Does your back ache when you've sat too long? Do you ever experience a stabbing sensation when you pick up something heavy? Feel stiff after gardening or home projects? If so, you are not alone. Next to the common cold, back pain is the most frequent complaint heard by doctors. Research and experience show that massage is a safe and effective treatment that can help your back heal and prevent further injury. With massage, appropriate medical care, and common-sense self care, your pain can recede and your back can be come stronger and more flexible.
Pain In Your Back Our modern lifestyle is frequently the culprit in back pain. Hours of sitting at work, home, or in cars can lead to an imbalance between weak muscles and those that are chronically contracted. On top of that, tension and fatigue in back muscles are often aggravated by the stress of a busy life. Tight, weak, or tired back muscles are vulnerable to injury anytime you overdo it. Sometimes it doesn't take much. A sudden jerk or mild twist can cause lingering pain. Conditions such as fibromyalgia or arthritis can also contribute to back pain. Other factors that play a part include physically demanding work, pregnancy, accidents or falls, poor postural habits, and improper lifting.
The Role of Alignment Either sudden trauma or chronically shortened muscles and fascia (the muscles' protective covering) can pull your joints out of alignment. If this is not addressed, you may have trouble healing. By stretching, lengthening, and releasing shortened muscles and fascia, massage can help your body return to normal alignment. I may also refer you to a chiropractor, osteopath, or physical therapist to help correct your alignment. Massage will complement those treatments by relieving chronic tension, leading to more effective and longer-lasting results.
A Complement to Medical Care The work of your massage therapist and other health professionals can be mutually supportive in bringing you pain relief and easier movement in your back. Massage therapists, physical therapists, and occupational therapists, as well as chiropractic, osteopathic, and other physicians can all bring unique skills to your assessment and treatment.
Be sure to share with me if you are taking medications or receiving treatments from other practitioners. If you are experiencing severe or persistent pain, it's a good idea to see your primary health care practitioner before receiving massage.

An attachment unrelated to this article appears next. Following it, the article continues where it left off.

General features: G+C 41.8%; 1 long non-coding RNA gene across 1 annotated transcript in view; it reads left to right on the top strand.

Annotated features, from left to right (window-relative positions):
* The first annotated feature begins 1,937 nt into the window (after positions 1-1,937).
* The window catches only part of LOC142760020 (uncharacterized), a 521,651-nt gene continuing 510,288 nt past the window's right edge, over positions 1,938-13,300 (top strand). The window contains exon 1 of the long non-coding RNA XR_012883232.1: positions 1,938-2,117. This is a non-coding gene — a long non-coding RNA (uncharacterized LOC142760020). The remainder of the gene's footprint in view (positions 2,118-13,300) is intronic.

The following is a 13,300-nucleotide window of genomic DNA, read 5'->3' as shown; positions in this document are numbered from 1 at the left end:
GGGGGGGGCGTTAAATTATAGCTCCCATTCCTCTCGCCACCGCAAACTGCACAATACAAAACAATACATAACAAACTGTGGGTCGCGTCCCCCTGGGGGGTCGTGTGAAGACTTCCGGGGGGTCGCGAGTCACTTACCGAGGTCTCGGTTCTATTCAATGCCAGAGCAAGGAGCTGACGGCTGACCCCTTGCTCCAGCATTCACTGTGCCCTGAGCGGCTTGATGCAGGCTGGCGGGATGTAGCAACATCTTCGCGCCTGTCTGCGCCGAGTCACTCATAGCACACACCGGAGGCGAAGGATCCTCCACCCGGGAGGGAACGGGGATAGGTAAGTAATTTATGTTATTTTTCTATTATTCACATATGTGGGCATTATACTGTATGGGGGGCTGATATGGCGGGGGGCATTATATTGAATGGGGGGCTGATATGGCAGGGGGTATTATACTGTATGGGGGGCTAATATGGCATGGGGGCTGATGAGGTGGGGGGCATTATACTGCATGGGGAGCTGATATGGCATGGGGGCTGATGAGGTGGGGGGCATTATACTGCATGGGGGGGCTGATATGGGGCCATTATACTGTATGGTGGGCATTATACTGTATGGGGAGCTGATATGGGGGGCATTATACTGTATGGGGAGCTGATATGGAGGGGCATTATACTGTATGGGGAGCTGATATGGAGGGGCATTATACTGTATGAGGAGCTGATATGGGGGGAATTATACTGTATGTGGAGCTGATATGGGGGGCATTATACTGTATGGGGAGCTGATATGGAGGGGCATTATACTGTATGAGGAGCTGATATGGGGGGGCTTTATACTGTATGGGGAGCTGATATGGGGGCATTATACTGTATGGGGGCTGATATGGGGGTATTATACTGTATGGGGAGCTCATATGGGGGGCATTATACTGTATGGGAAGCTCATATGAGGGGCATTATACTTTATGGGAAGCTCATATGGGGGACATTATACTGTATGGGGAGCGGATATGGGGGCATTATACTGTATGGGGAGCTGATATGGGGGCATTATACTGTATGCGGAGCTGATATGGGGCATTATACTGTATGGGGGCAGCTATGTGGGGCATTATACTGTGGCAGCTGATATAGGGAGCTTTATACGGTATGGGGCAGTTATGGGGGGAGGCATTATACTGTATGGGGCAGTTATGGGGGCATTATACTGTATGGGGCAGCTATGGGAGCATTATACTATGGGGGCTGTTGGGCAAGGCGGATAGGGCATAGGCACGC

Meeting Your Individual Needs It is important to communicate with me. Each time you receive massage, I will determine how to approach your session based on what you tell me about your progress and pain levels. A series of massages can help an injury heal more completely, leaving you less prone to re-injury. Frequency of sessions will depend on the cause of your pain and your response to massage. People often receive a series of sessions in the beginning to help a painful area calm down. For the future, consider scheduling an appointment at the earliest signs of discomfort to interrupt the cycle of tension and pain before it becomes a problem.
What Else Can You Do? I may recommend other supportive measures for healing and pain relief such as specific stretches and hot or cold applications. I may also help you evaluate your posture, breathing patterns, and sleeping position. Relaxation techniques may help prevent the buildup of stress, which often contributes to tension and pain. I may refer you to a stress counselor if needed. You may find frequent, moderate exercise to be helpful such as walking, swimming, or exercises that strengthen the back, abdominal, and other postural muscles.
By Appointment Only
3900 S Wadsworth Blvd. Ste. 625 Lakewood, CO 80235
Medical Disclaimer: All information is intended for your general knowledge only and is not a substitute for medical advice or treatment for specific medical conditions. I cannot and do not give you medical advice. You should seek prompt licensed medical care for any specific health issues and consult your physician or other licensed health care provider before purchasing any health-relied product(s) or before taking on a new exercise program, or making any changes to your health and wellness routines. The information contained in this online site and emails is presented in summary form only and intended to provide broad consumer understanding and knowledge of products and services offered. No communication by Amy Hodder, or her representatives, to you should be deemed as personalized medical or health care advice. The information should not be considered complete and should not be used in place of a visit, a call, a consultation or the advice of your physician or other licensed health care provider. I do not recommend the self-management of health problems. Information obtained by using my services is not exhaustive and does not cover all diseases, ailments, physical conditions, or their treatment. Should you have any health care related questions, please call or see your licensed physician or other licensed health care provider promptly. You should never disregard medical advice or delay in seeking it because of something you have read here.